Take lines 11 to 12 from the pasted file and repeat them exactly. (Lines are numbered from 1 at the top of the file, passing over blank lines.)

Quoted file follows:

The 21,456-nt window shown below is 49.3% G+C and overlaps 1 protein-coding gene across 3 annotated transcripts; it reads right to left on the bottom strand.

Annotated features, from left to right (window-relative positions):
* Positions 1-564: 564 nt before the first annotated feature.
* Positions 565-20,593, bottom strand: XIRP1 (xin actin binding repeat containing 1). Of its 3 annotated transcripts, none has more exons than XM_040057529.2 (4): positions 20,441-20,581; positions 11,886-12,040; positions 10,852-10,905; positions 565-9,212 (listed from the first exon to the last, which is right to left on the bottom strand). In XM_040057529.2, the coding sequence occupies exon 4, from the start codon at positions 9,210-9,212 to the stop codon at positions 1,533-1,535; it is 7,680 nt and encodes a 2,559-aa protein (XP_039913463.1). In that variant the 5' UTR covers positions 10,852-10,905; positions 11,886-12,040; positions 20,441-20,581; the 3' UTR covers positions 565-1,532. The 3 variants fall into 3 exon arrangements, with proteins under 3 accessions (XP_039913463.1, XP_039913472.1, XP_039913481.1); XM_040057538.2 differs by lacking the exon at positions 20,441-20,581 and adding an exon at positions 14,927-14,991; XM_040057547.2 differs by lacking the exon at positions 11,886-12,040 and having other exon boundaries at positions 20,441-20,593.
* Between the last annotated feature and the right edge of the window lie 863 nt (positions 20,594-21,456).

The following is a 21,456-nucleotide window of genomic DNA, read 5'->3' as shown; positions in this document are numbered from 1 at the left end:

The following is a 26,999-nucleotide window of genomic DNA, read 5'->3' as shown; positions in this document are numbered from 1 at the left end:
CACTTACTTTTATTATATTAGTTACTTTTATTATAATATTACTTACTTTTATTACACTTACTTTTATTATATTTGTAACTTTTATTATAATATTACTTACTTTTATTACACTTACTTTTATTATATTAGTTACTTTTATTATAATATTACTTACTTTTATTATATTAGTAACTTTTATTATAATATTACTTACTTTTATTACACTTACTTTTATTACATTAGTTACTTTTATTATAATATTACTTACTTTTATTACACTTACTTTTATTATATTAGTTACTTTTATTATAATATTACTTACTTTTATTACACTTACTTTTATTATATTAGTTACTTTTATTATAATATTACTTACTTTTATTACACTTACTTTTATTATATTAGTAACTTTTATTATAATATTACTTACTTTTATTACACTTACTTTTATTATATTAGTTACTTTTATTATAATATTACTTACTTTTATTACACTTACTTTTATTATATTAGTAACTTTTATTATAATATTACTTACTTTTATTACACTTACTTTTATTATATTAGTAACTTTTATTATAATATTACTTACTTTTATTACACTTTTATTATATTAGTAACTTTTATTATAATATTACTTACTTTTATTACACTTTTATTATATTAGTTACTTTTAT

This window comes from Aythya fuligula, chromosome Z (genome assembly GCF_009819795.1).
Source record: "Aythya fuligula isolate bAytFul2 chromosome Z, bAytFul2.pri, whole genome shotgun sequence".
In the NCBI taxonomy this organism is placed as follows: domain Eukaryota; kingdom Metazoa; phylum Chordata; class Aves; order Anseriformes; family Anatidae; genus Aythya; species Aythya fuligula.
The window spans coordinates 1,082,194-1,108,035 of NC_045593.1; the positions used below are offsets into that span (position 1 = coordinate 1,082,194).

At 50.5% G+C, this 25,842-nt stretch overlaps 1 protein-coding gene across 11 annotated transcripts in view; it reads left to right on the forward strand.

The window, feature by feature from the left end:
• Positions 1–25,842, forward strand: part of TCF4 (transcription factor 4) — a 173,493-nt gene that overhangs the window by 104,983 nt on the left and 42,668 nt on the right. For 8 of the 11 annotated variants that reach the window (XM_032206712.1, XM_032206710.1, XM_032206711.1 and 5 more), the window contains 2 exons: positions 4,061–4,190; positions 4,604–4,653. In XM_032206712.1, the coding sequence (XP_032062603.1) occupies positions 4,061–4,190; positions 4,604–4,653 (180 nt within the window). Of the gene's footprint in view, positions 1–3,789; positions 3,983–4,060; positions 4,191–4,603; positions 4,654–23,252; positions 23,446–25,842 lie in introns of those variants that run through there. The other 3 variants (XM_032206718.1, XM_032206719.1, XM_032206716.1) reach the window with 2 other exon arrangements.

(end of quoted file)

In the NCBI taxonomy this organism is placed as follows: domain Eukaryota; kingdom Metazoa; phylum Chordata; class Aves; order Anseriformes; family Anatidae; genus Aythya; species Aythya fuligula.
The window spans coordinates 1,082,194-1,108,035 of NC_045593.1; the positions used below are offsets into that span (position 1 = coordinate 1,082,194).